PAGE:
(11) For an accurately depressing review of such endeavours see Zifcak, n 2, 38–57.

(12) ‘Obama's Remarks at the United Nations’, New York Times, 23 September 2010, available at 〈http://www.nytimes.com/2010/09/24/us/politics/24obama-text.html〉.

(13) T.G. Weiss, ‘Fundamental UN Reform: A Non-starter or Not?’, 2 Global Policy (May 2011) 196, 199.

(14) Review of the United Nations Peacebuilding Architecture, UN Docs A/64/868 and S/2010/393 (2010).

(15) ‘UN General Assembly President urges flexibility as UN debates stronger role in global governance’, UN News Centre, 28 June 2011.

(16) ibid, n 5, paras 274–8.

(17) GA Res. 60/1 (2005), para 155.

(18) G. Rosenthal, ‘Economic and Social Council’, in T.G. Weiss and S. Daws (eds), The Oxford Handbook on the United Nations (Oxford: Oxford University Press, 2007) (hereinafter ‘Oxford UN Handbook’), 136, 146. The ‘portal of entry’ metaphor comes from the Report of the Panel of Eminent Persons on United Nations–Civil Society Relations, UN Doc. A/59/354 (2004).

(19) See generally R. Wilde, ‘Trusteeship Council’, in Oxford UN Handbook, n 18, 149.

(20) J. Klabbers, ‘The Changing Image of International Organizations’, in Coicaud and Heiskanen, n 3, 221, at 245.

(21) R. Jackson, A Study of the Capacity of the United Nations Development System (UNDP, 1969), iii.

(22) In 2010 the Funds Project published the results of an extensive survey of key actors, overwhelmingly from the global South, which showed some 70 per cent of respondents favouring a reduction in the number of UN agencies and the appointment of a ‘single overall global head of the UN development system’, and almost 80 per cent calling for a single development system representative at the country level. See The Future of the United Nations Development System: A Global Perceptions Survey (2010), available at 〈http://www.fundsproject.org/wp-content/uploads/funds-report-april2010.pdf〉.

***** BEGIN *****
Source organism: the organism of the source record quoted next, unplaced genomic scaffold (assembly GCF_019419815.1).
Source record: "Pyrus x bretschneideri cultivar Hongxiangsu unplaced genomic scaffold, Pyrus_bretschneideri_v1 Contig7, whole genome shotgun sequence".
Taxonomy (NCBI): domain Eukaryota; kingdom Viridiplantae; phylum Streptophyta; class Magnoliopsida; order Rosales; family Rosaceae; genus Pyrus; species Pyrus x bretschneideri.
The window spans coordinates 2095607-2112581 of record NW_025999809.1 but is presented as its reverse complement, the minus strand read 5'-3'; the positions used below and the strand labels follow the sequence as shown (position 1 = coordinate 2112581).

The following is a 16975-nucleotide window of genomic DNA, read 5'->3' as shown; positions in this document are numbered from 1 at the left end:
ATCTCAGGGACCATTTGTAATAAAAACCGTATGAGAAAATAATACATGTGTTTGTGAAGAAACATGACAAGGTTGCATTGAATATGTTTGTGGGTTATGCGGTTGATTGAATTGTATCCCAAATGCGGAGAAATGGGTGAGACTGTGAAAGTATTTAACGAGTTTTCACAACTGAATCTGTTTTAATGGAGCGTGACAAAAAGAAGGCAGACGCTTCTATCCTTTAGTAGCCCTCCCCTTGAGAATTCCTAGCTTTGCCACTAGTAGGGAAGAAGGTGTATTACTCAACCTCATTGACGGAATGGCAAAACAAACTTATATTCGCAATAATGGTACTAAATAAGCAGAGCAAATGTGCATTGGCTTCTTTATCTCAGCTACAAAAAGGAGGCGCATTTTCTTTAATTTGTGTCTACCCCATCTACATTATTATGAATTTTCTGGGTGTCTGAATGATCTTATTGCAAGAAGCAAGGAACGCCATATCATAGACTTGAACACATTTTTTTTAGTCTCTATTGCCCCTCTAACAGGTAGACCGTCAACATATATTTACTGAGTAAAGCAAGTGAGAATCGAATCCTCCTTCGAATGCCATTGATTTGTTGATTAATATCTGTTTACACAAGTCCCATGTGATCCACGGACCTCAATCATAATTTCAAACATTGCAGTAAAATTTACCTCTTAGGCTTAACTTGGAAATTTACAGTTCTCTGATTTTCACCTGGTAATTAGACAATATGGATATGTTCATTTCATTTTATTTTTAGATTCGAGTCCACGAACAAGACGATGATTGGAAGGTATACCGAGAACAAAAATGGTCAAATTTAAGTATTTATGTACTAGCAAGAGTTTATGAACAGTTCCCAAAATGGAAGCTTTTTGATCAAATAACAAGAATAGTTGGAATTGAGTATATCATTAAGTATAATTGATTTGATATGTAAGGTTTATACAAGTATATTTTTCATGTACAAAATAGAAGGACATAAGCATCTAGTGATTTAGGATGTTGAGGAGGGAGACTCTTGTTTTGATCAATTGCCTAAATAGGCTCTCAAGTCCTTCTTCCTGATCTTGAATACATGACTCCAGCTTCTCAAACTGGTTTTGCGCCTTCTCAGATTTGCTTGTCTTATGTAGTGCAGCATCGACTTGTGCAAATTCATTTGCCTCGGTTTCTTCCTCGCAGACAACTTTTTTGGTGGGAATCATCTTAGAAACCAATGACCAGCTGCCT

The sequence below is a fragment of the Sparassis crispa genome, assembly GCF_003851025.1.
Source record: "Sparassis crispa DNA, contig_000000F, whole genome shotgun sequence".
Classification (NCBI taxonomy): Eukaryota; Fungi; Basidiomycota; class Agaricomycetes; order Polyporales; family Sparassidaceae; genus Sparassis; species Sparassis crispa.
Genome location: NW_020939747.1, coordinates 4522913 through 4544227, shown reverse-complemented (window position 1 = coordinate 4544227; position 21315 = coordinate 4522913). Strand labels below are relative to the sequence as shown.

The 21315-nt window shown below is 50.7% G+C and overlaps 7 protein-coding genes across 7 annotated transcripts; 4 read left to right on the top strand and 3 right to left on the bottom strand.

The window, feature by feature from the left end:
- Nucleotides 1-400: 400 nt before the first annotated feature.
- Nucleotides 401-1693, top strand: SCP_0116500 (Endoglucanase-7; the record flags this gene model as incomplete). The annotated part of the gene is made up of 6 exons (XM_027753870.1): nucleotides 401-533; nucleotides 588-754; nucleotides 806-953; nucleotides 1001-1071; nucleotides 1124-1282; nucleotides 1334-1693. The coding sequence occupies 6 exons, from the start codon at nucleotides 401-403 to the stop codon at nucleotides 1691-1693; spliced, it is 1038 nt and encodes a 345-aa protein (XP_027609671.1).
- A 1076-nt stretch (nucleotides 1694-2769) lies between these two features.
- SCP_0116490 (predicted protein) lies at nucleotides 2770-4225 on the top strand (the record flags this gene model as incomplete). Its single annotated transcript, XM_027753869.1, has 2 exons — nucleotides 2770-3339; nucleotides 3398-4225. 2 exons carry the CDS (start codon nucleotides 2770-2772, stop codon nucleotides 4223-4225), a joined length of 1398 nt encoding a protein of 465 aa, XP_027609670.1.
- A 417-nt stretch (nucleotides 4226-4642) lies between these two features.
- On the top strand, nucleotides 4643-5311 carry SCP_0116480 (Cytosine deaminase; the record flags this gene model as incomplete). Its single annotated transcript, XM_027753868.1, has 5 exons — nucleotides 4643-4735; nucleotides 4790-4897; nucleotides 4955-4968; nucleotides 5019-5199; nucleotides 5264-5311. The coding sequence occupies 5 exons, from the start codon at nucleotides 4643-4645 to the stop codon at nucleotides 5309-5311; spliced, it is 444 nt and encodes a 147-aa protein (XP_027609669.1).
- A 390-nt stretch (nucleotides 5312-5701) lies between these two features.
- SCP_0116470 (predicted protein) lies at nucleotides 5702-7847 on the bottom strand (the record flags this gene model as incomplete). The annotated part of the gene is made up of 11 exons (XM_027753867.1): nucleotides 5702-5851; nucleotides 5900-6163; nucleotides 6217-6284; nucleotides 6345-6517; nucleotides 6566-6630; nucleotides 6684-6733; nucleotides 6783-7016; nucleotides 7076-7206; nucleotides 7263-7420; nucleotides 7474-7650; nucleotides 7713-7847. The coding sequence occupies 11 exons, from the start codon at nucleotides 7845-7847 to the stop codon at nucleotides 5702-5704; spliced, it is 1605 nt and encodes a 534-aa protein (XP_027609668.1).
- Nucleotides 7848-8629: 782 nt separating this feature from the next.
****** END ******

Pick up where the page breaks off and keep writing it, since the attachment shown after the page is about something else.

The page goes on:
(23) J. Fomerand and D. Dijkzeul, ‘Coordinating Economic and Social Affairs’, in Oxford UN Handbook, n 18, 561, 579.

(24) See generally ‘Reinvigorating the International Civil Service’, in T.G. Weiss, What's Wrong with the United Nations and How to Fix It (Cambridge: Polity, 2008), ch. 8.

(25) ibid.

(26) E.C. Luck, ‘Principal Organs’, in Oxford UN Handbook, n 18, 653: ‘The institution evolves and adapts to changing circumstances and needs more rapidly than it adopts structural reform. In the final analysis, that is the way the founders wanted it. In all probability, they would be pleased’, ibid, 670.

(27) J. Laurenti, ‘Financing’, in Oxford UN Handbook, n 18, 675.

(28) Delivering as One (New York, NY: United Nations 2006).

(29) Zifcak, n 2, 192.

(30) For an excellent critique see B. Crossette, ‘Media’ in Oxford UN Handbook, n 18, 275.

(31) Global Witness, Lessons UNlearned: How the UN and Member States Must do More to End Natural Resource-fuelled Conflicts (London: Global Witness, 2010), 42.